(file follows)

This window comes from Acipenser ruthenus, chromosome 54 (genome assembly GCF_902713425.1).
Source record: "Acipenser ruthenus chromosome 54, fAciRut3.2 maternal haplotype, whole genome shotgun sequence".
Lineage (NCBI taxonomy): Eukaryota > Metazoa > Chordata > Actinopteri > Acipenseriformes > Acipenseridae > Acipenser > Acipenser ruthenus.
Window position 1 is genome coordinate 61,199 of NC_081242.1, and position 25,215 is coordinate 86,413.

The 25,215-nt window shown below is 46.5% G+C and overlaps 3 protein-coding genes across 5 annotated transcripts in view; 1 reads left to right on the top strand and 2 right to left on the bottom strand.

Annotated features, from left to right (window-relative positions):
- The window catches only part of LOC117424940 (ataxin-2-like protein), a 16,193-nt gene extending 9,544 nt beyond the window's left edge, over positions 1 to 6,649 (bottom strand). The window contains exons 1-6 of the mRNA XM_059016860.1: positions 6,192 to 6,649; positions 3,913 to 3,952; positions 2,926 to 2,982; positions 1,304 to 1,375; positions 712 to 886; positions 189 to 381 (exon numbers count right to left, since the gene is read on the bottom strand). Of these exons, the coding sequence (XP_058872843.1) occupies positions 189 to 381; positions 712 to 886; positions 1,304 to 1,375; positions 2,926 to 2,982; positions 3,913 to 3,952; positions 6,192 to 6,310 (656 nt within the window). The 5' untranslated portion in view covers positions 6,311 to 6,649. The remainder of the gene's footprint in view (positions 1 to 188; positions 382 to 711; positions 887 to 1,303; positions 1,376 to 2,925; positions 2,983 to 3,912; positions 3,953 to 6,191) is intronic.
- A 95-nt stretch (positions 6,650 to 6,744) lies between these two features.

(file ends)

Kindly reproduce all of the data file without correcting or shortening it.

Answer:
This window comes from Acipenser ruthenus, chromosome 54 (genome assembly GCF_902713425.1).
Source record: "Acipenser ruthenus chromosome 54, fAciRut3.2 maternal haplotype, whole genome shotgun sequence".
Lineage (NCBI taxonomy): Eukaryota > Metazoa > Chordata > Actinopteri > Acipenseriformes > Acipenseridae > Acipenser > Acipenser ruthenus.
Window position 1 is genome coordinate 61,199 of NC_081242.1, and position 25,215 is coordinate 86,413.

The 25,215-nt window shown below is 46.5% G+C and overlaps 3 protein-coding genes across 5 annotated transcripts in view; 1 reads left to right on the top strand and 2 right to left on the bottom strand.

Annotated features, from left to right (window-relative positions):
- The window catches only part of LOC117424940 (ataxin-2-like protein), a 16,193-nt gene extending 9,544 nt beyond the window's left edge, over positions 1 to 6,649 (bottom strand). The window contains exons 1-6 of the mRNA XM_059016860.1: positions 6,192 to 6,649; positions 3,913 to 3,952; positions 2,926 to 2,982; positions 1,304 to 1,375; positions 712 to 886; positions 189 to 381 (exon numbers count right to left, since the gene is read on the bottom strand). Of these exons, the coding sequence (XP_058872843.1) occupies positions 189 to 381; positions 712 to 886; positions 1,304 to 1,375; positions 2,926 to 2,982; positions 3,913 to 3,952; positions 6,192 to 6,310 (656 nt within the window). The 5' untranslated portion in view covers positions 6,311 to 6,649. The remainder of the gene's footprint in view (positions 1 to 188; positions 382 to 711; positions 887 to 1,303; positions 1,376 to 2,925; positions 2,983 to 3,912; positions 3,953 to 6,191) is intronic.
- A 95-nt stretch (positions 6,650 to 6,744) lies between these two features.